President Joe Biden on Monday said the thirteen nations joining his long-sought economic plan for Asia were “signing up to work toward an economic vision that will deliver for all people on Earth.”
The Indo-Pacific Economic Framework is Biden’s attempt at engaging a region coming increasingly under the influence of China. He unveiled it as he began the second leg of his debut tour of Asia. The announcement was one of the centerpieces of Biden’s visit to the continent, which began last week in South Korea and is continuing this week in Japan.
“We’re here today for one simple purpose: the future of the 21st Century economy is going to be largely written in the Indo-Pacific. Our region,” Biden said as he launched the plan.
“This framework should drive a race to the top,” he said.
Biden is walking a delicate balance in revealing the economic framework. While Asian nations have been clamoring for a way to partner with the United States to reduce dependance on China, the President is also facing protectionist sentiments at home, where economic pain in the form of higher prices has proved the central issue in November’s midterm elections.
Biden said Monday he did not believe a recession was inevitable, but acknowledged the pain was real.
“It’s bad,” he said, suggesting later that improvement could be a long time coming.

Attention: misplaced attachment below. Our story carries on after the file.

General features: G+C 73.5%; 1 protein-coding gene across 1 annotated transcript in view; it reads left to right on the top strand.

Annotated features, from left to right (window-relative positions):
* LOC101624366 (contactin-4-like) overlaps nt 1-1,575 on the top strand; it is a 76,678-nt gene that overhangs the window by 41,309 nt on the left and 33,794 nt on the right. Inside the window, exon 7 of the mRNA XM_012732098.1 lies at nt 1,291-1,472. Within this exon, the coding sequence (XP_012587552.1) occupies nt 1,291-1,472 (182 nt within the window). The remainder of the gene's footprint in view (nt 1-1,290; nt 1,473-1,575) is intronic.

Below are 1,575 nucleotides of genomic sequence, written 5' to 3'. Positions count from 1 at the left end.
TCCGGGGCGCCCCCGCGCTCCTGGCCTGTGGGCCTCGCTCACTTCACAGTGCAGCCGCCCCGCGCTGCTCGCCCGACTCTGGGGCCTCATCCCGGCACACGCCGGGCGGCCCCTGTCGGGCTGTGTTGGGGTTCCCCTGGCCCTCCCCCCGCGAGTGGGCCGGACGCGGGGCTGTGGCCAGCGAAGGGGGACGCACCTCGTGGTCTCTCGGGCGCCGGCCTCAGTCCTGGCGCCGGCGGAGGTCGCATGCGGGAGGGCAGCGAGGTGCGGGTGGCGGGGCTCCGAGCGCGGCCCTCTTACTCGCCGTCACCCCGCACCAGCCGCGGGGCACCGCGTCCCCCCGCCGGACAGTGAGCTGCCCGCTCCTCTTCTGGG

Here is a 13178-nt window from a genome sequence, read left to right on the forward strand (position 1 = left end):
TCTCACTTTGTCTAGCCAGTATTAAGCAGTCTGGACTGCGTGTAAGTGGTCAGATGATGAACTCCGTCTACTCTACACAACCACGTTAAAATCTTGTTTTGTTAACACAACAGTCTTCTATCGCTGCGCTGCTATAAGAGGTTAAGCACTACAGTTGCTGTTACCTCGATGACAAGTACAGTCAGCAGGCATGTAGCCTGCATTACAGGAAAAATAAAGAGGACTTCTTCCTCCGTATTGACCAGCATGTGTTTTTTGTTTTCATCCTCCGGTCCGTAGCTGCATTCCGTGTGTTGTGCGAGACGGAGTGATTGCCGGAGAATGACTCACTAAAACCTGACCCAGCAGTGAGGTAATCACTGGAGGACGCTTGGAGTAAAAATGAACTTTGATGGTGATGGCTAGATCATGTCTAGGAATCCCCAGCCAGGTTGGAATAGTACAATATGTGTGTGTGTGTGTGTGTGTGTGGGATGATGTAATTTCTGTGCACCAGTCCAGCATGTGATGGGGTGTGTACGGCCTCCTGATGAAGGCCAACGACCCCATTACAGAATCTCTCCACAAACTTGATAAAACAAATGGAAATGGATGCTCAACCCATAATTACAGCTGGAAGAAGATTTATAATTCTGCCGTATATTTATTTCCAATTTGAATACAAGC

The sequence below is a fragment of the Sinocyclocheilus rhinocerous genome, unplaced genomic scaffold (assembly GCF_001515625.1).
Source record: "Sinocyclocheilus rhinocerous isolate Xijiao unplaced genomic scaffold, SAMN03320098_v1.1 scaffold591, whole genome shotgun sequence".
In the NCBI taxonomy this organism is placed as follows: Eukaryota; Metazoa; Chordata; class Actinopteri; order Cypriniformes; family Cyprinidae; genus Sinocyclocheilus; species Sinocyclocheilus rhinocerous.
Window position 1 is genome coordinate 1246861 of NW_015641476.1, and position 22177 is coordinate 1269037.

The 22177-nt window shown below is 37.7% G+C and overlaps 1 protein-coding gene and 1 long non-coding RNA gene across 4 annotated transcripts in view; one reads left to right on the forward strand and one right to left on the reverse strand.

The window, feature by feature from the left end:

“This is going to be a haul. This is going to take some time,” he said, arguing things could have been much worse had he not taken steps like cultivating foreign investments in the US economy.
Before unveiling the plan, Biden called on Japan’s Emperor Naruhito and sat for bilateral talks with Prime Minister Fumio Kishida, discussing issues related to China, Taiwan and North Korea.
“The United States remains fully committed to Japanese, Japan’s defense, and we will face the challenges of today and the future together,” Biden said in his meeting with Kishida, their first formal face-to-face.
“The purpose of the visit is to increase our cooperation with other nations of the region and deliver concrete benefits to the people of the Indo-Pacfic region,” Biden said, going on to thank Kishida for joining a US-led effort to punish Russia for its invasion of Ukraine.
Biden was welcomed to the Akasaka Palace with a stately ceremony that included the playing of national anthems and an inspection of ceremonial honor guards. Biden watched and placed his hand on his heart for the playing of the Star Spangled Banner.
China has loomed over each of Biden’s stops, a mostly unspoken but ever-present factor in his push to reorient American foreign policy to focus more on Asia. It became explicit on Monday when Biden, speaking on China’s doorstep in Tokyo, said the US would be willing to intervene militarily should China invade Taiwan. While acknowledging the US still agrees with the “One China” policy, Biden said that the idea of Taiwan being taken by force “is (just not) appropriate.” A White House official said later the US position on the “One China” policy had not changed.
When he meets Tuesday with leaders of a revitalized “Quad” grouping – the US, Japan, India and Australia – it will be with the tacit intention of countering Beijing’s attempts to expand its influence among its neighbors.